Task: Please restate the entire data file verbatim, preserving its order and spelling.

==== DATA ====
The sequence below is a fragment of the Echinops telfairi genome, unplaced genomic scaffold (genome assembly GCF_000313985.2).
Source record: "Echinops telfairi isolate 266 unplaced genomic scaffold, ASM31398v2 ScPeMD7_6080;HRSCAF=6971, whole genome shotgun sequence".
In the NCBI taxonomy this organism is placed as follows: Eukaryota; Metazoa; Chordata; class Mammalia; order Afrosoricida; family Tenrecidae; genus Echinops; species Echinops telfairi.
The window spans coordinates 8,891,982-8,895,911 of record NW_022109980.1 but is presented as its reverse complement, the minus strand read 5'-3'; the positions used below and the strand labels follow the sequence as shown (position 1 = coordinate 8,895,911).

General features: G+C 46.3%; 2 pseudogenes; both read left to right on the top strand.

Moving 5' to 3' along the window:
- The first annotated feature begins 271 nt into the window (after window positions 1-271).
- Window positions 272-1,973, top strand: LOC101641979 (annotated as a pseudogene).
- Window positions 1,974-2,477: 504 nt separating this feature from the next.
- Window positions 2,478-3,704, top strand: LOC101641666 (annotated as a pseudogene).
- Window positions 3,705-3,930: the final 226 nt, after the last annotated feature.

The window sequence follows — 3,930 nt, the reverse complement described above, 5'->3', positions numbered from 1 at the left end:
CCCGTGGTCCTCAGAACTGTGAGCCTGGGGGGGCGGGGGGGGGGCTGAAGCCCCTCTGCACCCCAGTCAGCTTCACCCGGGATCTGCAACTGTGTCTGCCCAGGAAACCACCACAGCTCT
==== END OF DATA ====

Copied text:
The sequence below is a fragment of the Echinops telfairi genome, unplaced genomic scaffold (genome assembly GCF_000313985.2).
Source record: "Echinops telfairi isolate 266 unplaced genomic scaffold, ASM31398v2 ScPeMD7_6080;HRSCAF=6971, whole genome shotgun sequence".
In the NCBI taxonomy this organism is placed as follows: Eukaryota; Metazoa; Chordata; class Mammalia; order Afrosoricida; family Tenrecidae; genus Echinops; species Echinops telfairi.
The window spans coordinates 8,891,982-8,895,911 of record NW_022109980.1 but is presented as its reverse complement, the minus strand read 5'-3'; the positions used below and the strand labels follow the sequence as shown (position 1 = coordinate 8,895,911).

General features: G+C 46.3%; 2 pseudogenes; both read left to right on the top strand.

Moving 5' to 3' along the window:
- The first annotated feature begins 271 nt into the window (after window positions 1-271).
- Window positions 272-1,973, top strand: LOC101641979 (annotated as a pseudogene).
- Window positions 1,974-2,477: 504 nt separating this feature from the next.
- Window positions 2,478-3,704, top strand: LOC101641666 (annotated as a pseudogene).
- Window positions 3,705-3,930: the final 226 nt, after the last annotated feature.

The window sequence follows — 3,930 nt, the reverse complement described above, 5'->3', positions numbered from 1 at the left end:
CCCGTGGTCCTCAGAACTGTGAGCCTGGGGGGGCGGGGGGGGGGCTGAAGCCCCTCTGCACCCCAGTCAGCTTCACCCGGGATCTGCAACTGTGTCTGCCCAGGAAACCACCACAGCTCT